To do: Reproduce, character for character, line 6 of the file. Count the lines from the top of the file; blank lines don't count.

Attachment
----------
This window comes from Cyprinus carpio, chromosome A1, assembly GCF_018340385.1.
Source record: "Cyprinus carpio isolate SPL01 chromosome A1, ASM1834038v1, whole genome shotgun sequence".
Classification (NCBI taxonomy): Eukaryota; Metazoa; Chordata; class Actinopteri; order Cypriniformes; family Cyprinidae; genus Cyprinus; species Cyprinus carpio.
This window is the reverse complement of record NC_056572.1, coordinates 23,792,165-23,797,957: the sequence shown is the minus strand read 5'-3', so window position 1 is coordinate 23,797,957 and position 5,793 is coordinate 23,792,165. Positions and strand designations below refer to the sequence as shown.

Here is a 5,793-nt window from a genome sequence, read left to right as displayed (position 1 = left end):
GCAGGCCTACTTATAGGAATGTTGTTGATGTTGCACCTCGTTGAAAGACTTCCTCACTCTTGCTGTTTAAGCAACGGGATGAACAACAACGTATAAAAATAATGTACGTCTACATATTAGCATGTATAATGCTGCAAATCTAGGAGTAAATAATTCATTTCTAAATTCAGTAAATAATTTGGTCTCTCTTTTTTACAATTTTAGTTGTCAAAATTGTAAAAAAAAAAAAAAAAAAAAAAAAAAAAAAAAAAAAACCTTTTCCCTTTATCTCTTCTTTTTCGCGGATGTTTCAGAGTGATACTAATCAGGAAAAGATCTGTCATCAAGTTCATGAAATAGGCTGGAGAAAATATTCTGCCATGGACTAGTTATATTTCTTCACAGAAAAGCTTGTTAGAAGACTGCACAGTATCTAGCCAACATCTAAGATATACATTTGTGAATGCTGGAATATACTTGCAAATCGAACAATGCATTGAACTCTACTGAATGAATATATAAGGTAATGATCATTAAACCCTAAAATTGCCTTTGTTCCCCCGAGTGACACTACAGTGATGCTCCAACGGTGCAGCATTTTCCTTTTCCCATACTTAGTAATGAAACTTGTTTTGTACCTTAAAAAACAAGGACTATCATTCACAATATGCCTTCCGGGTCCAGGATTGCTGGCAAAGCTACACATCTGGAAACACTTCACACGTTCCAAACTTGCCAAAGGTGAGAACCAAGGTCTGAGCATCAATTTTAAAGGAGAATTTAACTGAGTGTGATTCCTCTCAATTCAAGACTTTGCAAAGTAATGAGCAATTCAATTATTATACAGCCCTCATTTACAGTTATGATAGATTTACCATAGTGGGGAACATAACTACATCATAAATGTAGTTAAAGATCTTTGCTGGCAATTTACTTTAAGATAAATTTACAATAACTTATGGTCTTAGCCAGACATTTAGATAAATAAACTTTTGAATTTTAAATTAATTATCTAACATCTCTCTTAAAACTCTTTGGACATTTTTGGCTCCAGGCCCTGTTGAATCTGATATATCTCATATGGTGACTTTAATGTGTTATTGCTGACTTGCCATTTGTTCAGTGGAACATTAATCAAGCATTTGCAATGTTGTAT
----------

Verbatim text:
GCAGGCCTACTTATAGGAATGTTGTTGATGTTGCACCTCGTTGAAAGACTTCCTCACTCTTGCTGTTTAAGCAACGGGATGAACAACAACGTATAAAAATAATGTACGTCTACATATTAGCATGTATAATGCTGCAAATCTAGGAGTAAATAATTCATTTCTAAATTCAGTAAATAATTTGGTCTCTCTTTTTTACAATTTTAGTTGTCAAAATTGTAAAAAAAAAAAAAAAAAAAAAAAAAAAAAAAAAAAAACCTTTTCCCTTTATCTCTTCTTTTTCGCGGATGTTTCAGAGTGATACTAATCAGGAAAAGATCTGTCATCAAGTTCATGAAATAGGCTGGAGAAAATATTCTGCCATGGACTAGTTATATTTCTTCACAGAAAAGCTTGTTAGAAGACTGCACAGTATCTAGCCAACATCTAAGATATACATTTGTGAATGCTGGAATATACTTGCAAATCGAACAATGCATTGAACTCTACTGAATGAATATATAAGGTAATGATCATTAAACCCTAAAATTGCCTTTGTTCCCCCGAGTGACACTACAGTGATGCTCCAACGGTGCAGCATTTTCCTTTTCCCATACTTAGTAATGAAACTTGTTTTGTACCTTAAAAAACAAGGACTATCATTCACAATATGCCTTCCGGGTCCAGGATTGCTGGCAAAGCTACACATCTGGAAACACTTCACACGTTCCAAACTTGCCAAAGGTGAGAACCAAGGTCTGAGCATCAATTTTAAAGGAGAATTTAACTGAGTGTGATTCCTCTCAATTCAAGACTTTGCAAAGTAATGAGCAATTCAATTATTATACAGCCCTCATTTACAGTTATGATAGATTTACCATAGTGGGGAACATAACTACATCATAAATGTAGTTAAAGATCTTTGCTGGCAATTTACTTTAAGATAAATTTACAATAACTTATGGTCTTAGCCAGACATTTAGATAAATAAACTTTTGAATTTTAAATTAATTATCTAACATCTCTCTTAAAACTCTTTGGACATTTTTGGCTCCAGGCCCTGTTGAATCTGATATATCTCATATGGTGACTTTAATGTGTTATTGCTGACTTGCCATTTGTTCAGTGGAACATTAATCAAGCATTTGCAATGTTGTAT